ZANU PF secretary for administration and former Home Affairs minister Obert Mpofu yesterday told the commission of inquiry investigating the post-election violence of August 1 that the soldiers who allegedly shot and killed six civilians in the capital were deployed by President Emmerson Mnangagwa.
Testifying before the commission, which is chaired by former South African President Kgalema Motlanthe, Mpofu also claimed that opposition MDC leader Nelson Chamisa had personally admitted to him in a telephone call that he had lost the presidential election, and suggested that unknown “elements” had planted snipers in Harare’s central business district to kill civilians in a bid to tarnish the government.
He said he had recorded his telephone conversation with Chamisa and promised to avail the recording, which he said would expose Chamisa for lying to the commission.
Mpofu, one of the Zanu PF old guard who were shifted to the party head office when Mnangagwa named his Cabinet after the elections, said he had observed the build-up of the demonstrations from the Zanu PF headquarters, which he referred to as the “citadel of power”.
The protestors, he said, seemed sober, but as the demonstration went on, they turned violent, leading to the police requesting for military back-up.
He said all the legal elements were complied with, adding Police Commissioner-General Godwin Matanga wrote to him as the Home Affairs minister and he, in turn, wrote to the Defence minister, who then requested the President to authorise the deployment.
Vice-President Constantino Chiwenga was Defence minister then.
“We sought permission, I wrote to my counterpart, my colleague, about what we were requesting and that process went up to the principal, and a report back was given by government to pursue with what the police had requested, and that was done. I think there is a record trail to that effect,” he said, adding he was involved in the process and feedback was sent to him, which he relayed to the Police Commissioner-General.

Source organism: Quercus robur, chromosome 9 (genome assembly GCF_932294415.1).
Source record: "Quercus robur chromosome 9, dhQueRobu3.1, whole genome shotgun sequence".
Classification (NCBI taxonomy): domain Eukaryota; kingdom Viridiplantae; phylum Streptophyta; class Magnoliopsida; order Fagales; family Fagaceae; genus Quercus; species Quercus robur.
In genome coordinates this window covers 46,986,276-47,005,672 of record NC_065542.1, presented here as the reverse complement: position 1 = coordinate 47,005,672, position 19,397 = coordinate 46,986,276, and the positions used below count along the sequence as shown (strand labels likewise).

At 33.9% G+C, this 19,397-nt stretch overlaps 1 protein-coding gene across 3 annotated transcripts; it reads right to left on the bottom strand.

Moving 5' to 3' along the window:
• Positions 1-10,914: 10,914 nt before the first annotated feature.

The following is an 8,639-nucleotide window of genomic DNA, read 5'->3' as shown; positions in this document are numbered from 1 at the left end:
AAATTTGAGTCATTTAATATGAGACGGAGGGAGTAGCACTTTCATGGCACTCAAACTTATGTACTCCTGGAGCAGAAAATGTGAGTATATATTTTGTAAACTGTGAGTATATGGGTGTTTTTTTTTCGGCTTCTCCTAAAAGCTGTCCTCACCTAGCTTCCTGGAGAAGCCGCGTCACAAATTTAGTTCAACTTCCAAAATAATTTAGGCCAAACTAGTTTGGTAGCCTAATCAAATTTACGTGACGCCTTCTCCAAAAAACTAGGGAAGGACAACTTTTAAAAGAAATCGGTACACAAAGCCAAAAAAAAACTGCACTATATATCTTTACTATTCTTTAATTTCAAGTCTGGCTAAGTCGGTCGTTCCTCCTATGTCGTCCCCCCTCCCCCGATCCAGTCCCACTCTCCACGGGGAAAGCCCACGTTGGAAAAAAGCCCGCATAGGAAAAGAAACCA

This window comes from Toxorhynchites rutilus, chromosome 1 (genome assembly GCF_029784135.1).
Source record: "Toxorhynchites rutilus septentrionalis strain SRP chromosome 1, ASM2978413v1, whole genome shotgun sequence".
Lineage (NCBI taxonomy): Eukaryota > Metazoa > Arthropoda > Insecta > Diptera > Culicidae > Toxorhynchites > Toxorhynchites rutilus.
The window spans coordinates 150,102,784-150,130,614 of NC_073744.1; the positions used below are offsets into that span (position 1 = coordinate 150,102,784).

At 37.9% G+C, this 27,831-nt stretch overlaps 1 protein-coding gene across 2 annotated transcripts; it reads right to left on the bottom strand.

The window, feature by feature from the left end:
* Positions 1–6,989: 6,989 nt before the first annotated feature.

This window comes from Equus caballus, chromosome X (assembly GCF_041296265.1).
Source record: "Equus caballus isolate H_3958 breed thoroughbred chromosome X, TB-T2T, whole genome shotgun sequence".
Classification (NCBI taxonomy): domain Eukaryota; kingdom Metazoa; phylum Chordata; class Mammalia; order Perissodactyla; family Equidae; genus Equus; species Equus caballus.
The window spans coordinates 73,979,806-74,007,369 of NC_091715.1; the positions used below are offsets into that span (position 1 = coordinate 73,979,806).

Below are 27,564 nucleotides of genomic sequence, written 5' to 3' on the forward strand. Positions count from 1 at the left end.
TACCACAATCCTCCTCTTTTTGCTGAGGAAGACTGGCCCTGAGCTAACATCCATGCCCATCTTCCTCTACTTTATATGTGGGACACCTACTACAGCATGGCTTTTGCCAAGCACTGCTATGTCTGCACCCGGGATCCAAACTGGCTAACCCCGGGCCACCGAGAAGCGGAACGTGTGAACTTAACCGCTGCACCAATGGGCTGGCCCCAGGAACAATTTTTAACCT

He said in the build-up to elections, he tried to encourage a spirit of peace, but some opposition leaders had engaged in inflammatory language.
Mpofu, who was cheered up by Zanu PF supporters, now constitutes part of the pro-government witnesses who have thrown in several conspiracy theories into the circumstances around the August 1 shootings.
He alleges there were snipers planted on tall buildings around town, with the sole aim of shooting civilians in a bid to soil government’s credibility and cause internal disturbances.
Mpofu said accusations that Zanu PF was involved in the violence were misplaced, because there was no reason to demonstrate, particularly in Harare, where Zanu PF has already accepted the opposition’s dominance.
“This was predetermined action, which was clearly planned,” he said.
“Why, after 38 years, will we start shooting at our people, especially when the results are being counted? I was the chairman of [the Joint Operation Command] and the message at every meeting was that these elections should be peaceful, and (that there) shouldn’t be any loss of blood.”
Mpofu said if Zanu PF had wanted to hit back, “the perpetrators would have learnt a lesson and would never do a similar thing in their lives.”
He said he spoke to Chamisa once on the day in question, reasoning with him to stop the protests and that Chamisa said he was going to enquire and come back to him.
Chamisa never called back, Mpofu said.
Motlanthe, however, pleaded with Mpofu to use his influence to nudge the police into giving useful details, citing an example where injured people who drove a bullet-riddled vehicle to Parirenyatwa Group of Hospitals gave chilling details of the account of them dumping a dead body, but claimed he had not taken registration details of the vehicle.
Meanwhile, another witness, Pure Simango, gave an account of how he was shot by the suspected soldiers on the thigh.
He said he witnessed someone dying from another shot as he was fleeing.